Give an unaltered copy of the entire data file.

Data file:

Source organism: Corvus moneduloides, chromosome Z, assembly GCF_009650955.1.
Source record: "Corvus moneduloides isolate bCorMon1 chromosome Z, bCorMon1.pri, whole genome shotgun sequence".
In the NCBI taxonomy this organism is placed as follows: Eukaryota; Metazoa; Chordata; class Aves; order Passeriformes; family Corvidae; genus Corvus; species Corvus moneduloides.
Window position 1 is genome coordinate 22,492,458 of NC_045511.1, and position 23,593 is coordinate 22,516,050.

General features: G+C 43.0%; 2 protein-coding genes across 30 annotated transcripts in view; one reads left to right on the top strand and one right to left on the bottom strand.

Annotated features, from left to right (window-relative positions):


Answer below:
Source organism: Corvus moneduloides, chromosome Z, assembly GCF_009650955.1.
Source record: "Corvus moneduloides isolate bCorMon1 chromosome Z, bCorMon1.pri, whole genome shotgun sequence".
In the NCBI taxonomy this organism is placed as follows: Eukaryota; Metazoa; Chordata; class Aves; order Passeriformes; family Corvidae; genus Corvus; species Corvus moneduloides.
Window position 1 is genome coordinate 22,492,458 of NC_045511.1, and position 23,593 is coordinate 22,516,050.

General features: G+C 43.0%; 2 protein-coding genes across 30 annotated transcripts in view; one reads left to right on the top strand and one right to left on the bottom strand.

Annotated features, from left to right (window-relative positions):